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Cybercriminals are targeting your entire digital footprint


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By Rajesh Maurya

The third quarter of 2019 saw a number of new cyber-threat trends emerge or expand, and organisations need to be aware of these trends if they wish to stay ahead of cybercriminal strategies. One of the most effective attacks strategies does not require cybercriminals to build new malware, but simply change their tactics.

Cybercriminals are focusing on vulnerable edge services

Phishing attacks are top of mind across all industries. That’s because over 90% of all malware is still delivered using compromised email attachments. As a result, organisations are aggressively training users on how to identify malicious email, report them to the Help Desk team, and never click on unexpected email attachments. But over-rotating on a single attack vector can leave an organisation exposed to threats targeting other systems.

To that point, according to the latest Threat Landscape Report from FortiGuard Labs, remote code execution attacks targeting vulnerable edge services, publicly available services to customers and/or employees – topped the list of identified threats across all geographic regions during the third quarter. Attack trends tend to be focused on one, or at most, a handful of geographic regions. Seeing attacks consistently showing up at the top of every list globally is a trend that strongly indicates that these attack vectors are getting the attention of cybercriminals.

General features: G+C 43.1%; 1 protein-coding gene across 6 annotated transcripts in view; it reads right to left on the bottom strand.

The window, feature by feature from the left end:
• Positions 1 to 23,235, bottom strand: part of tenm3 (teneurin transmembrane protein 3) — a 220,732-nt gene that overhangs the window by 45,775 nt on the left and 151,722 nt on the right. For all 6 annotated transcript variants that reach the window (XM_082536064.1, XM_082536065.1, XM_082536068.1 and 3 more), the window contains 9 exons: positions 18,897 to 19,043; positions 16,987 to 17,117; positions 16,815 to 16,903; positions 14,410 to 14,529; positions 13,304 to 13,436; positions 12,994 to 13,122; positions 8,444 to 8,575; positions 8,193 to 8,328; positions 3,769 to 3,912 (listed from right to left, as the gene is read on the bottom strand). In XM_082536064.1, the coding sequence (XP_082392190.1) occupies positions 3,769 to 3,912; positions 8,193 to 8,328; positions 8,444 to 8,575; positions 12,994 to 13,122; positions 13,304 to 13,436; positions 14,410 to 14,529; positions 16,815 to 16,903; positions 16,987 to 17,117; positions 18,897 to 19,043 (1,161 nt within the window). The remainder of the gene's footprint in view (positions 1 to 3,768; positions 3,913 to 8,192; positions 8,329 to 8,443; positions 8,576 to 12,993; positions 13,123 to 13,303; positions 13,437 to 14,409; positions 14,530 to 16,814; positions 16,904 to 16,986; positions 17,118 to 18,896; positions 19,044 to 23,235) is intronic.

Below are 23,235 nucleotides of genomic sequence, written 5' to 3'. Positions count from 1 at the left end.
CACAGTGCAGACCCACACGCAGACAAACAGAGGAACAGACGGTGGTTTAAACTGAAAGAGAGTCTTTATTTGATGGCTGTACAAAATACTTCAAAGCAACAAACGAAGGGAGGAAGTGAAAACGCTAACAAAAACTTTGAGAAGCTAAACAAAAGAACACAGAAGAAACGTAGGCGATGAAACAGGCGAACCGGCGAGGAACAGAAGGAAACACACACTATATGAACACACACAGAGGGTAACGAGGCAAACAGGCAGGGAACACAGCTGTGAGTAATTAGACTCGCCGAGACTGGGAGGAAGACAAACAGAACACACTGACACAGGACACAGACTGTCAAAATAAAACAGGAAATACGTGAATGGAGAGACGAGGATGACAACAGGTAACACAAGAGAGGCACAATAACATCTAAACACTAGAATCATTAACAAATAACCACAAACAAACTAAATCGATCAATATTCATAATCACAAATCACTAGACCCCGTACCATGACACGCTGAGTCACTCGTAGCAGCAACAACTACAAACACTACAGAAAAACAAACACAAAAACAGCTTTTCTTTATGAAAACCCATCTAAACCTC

These publicly-facing services and systems, provide similar opportunities for breaching the perimeter of the network as phishing does. And unlike efforts to shore up protections against phishing, many of these edge services are vulnerable to a wide range of attacks, usually due to inconsistent patching and updating of the operating systems and applications running on these servers.

In fact, FortiGuard Labs saw more attempts to target system vulnerabilities that were more than a decade old than those that had been identified in 2018 and 2019 combined. And targeted vulnerabilities from every year between 2007 also equalled 2018/19 levels. The vast majority of these vulnerabilities have patches available that simply have not been applied.

Once criminals establish a foothold at the edge, they can then use that attack vector to begin delivering their malware to targets inside the network, with the same result as having used phishing to deliver those same payloads. Although this attack tactic is not new, it does show that cybercriminals are paying attention to the cybersecurity trends, such as organisational awareness of phishing and more pervasive use of email security tools. And it also demonstrates that changing tactics by exploiting systems where defenders may not be watching as closely can be a successful way to catch organisations off guard and increase chances for success.